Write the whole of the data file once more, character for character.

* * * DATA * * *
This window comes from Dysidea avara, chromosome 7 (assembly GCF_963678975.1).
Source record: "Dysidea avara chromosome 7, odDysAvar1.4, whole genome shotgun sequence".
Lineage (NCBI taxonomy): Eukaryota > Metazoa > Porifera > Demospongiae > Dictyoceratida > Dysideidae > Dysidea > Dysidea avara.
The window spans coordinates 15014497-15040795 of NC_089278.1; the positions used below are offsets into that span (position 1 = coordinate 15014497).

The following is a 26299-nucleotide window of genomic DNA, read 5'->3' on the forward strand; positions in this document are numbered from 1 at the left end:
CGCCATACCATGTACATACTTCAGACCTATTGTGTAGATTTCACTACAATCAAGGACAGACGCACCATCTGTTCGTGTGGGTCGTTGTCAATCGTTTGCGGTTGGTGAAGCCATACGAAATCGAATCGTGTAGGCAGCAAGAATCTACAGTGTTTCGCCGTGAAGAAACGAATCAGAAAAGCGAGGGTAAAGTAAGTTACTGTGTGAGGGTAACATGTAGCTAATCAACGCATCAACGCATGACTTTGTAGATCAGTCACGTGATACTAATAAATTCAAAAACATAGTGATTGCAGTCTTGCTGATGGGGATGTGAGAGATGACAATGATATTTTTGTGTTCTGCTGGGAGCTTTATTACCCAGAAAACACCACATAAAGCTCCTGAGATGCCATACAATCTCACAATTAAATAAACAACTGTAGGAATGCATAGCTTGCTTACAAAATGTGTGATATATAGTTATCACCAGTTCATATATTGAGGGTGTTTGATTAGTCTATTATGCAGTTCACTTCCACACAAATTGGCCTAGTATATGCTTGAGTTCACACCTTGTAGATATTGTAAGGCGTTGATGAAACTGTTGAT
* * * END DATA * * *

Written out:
This window comes from Dysidea avara, chromosome 7 (assembly GCF_963678975.1).
Source record: "Dysidea avara chromosome 7, odDysAvar1.4, whole genome shotgun sequence".
Lineage (NCBI taxonomy): Eukaryota > Metazoa > Porifera > Demospongiae > Dictyoceratida > Dysideidae > Dysidea > Dysidea avara.
The window spans coordinates 15014497-15040795 of NC_089278.1; the positions used below are offsets into that span (position 1 = coordinate 15014497).

The following is a 26299-nucleotide window of genomic DNA, read 5'->3' on the forward strand; positions in this document are numbered from 1 at the left end:
CGCCATACCATGTACATACTTCAGACCTATTGTGTAGATTTCACTACAATCAAGGACAGACGCACCATCTGTTCGTGTGGGTCGTTGTCAATCGTTTGCGGTTGGTGAAGCCATACGAAATCGAATCGTGTAGGCAGCAAGAATCTACAGTGTTTCGCCGTGAAGAAACGAATCAGAAAAGCGAGGGTAAAGTAAGTTACTGTGTGAGGGTAACATGTAGCTAATCAACGCATCAACGCATGACTTTGTAGATCAGTCACGTGATACTAATAAATTCAAAAACATAGTGATTGCAGTCTTGCTGATGGGGATGTGAGAGATGACAATGATATTTTTGTGTTCTGCTGGGAGCTTTATTACCCAGAAAACACCACATAAAGCTCCTGAGATGCCATACAATCTCACAATTAAATAAACAACTGTAGGAATGCATAGCTTGCTTACAAAATGTGTGATATATAGTTATCACCAGTTCATATATTGAGGGTGTTTGATTAGTCTATTATGCAGTTCACTTCCACACAAATTGGCCTAGTATATGCTTGAGTTCACACCTTGTAGATATTGTAAGGCGTTGATGAAACTGTTGAT